The offer was made to have an injection of morphine.  Had I tried this at that early point in labor, I may have received the relief I was longing for while also giving my body time to metabolize the medication so that I would still have sensation during the second stage.  Also, the epidural had “slowed” my labor.  If I had chosen another pain relief option or no pharmaceuticals at all, I may have had a shorter labor.

The epidural also may have compromised Sydne’s awareness.  Had she been more alert following her birth, perhaps she would have had more of an urge to feed, thus giving us both more motivation to breastfeed.  She also may not have had to have an instrumental delivery and, therefore, would not have had the birth injuries that she experienced.  I also did not know at the time that there were alternatives to bottle feeding.  I could have used finger feeding, cup feeding or tried a supplemental nursing system.  None of these items were offered; but, I also did not ask.

Birthing in this particular hospital was also another choice that I did not realize I had control over.  I knew that there were midwives in our area at that time, however, I was not comfortable with having a homebirth and also, because midwives were not covered by our provincial insurance plan at the time, I did not think I could afford one.  There was a pilot program operating out of a hospital about a half an hour outside of our city with both midwives and doctors on staff, but I was not aware of it at the time.  Perhaps had I known, I could have given birth in a place that gave me the comfort of knowing technology was near if I needed it, but also would have given me more freedom to choose natural alternatives to medical interventions.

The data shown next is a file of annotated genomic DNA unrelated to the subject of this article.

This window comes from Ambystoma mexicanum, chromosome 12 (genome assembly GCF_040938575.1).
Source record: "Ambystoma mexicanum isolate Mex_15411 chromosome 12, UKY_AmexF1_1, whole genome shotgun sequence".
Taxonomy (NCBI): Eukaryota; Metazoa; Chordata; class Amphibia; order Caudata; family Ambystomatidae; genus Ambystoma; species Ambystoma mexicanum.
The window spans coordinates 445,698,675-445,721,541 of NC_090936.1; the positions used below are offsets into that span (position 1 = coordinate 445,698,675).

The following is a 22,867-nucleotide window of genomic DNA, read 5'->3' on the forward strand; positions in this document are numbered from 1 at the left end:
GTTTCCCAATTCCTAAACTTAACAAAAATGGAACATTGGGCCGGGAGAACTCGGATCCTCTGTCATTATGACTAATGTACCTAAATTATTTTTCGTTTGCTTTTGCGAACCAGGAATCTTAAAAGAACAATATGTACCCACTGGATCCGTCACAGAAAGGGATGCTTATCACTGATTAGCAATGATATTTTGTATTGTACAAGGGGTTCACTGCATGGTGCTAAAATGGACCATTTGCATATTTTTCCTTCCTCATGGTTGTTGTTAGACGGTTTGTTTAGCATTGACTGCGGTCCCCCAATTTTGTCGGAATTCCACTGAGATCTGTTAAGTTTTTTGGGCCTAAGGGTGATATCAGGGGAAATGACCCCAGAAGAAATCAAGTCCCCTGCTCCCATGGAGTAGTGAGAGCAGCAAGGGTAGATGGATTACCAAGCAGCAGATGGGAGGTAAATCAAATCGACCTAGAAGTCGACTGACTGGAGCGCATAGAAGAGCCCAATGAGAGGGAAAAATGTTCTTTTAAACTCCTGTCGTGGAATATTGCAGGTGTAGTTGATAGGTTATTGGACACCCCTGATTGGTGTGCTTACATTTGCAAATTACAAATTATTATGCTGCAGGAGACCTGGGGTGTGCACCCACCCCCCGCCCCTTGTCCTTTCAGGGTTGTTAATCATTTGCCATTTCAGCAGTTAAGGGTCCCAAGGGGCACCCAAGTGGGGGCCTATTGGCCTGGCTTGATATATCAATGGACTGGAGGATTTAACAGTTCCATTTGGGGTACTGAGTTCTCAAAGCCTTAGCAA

The main reason I had chosen my doctor was that she was a woman.  She made me feel quite comfortable in all of our appointments and truly did take time to listen to me; however, her practice was quite busy and she was new to the profession.  Perhaps this may have led her to initially lean more toward the managed style of birthing.  In retrospect, I also must note that I did not really keep an open mind toward everything in my visits with her.  I did not, for example, ask for any information on the risks of epidural anesthesia, nor did I request any information on breastfeeding and breastfeeding support. I could have taken a more active role in my care.

All of the choices I made were motivated out of fear.  I was afraid I couldn’t manage without the epidural.  I was afraid to vomit in front of my family and the hospital staff.  I was afraid that I would not be taken seriously by the staff.  I was afraid that I did not know enough to ask the proper questions of staff and that I didn’t really deserve to have the answers.

As I look back upon the events surrounding Sydne’s birth, I am filled with gratitude.  While much of the experience was truly painful, without it I would not have found a passion for birth and for helping other women and their families.  As much as it hurt, I have been able to learn from the mistakes I made during that period.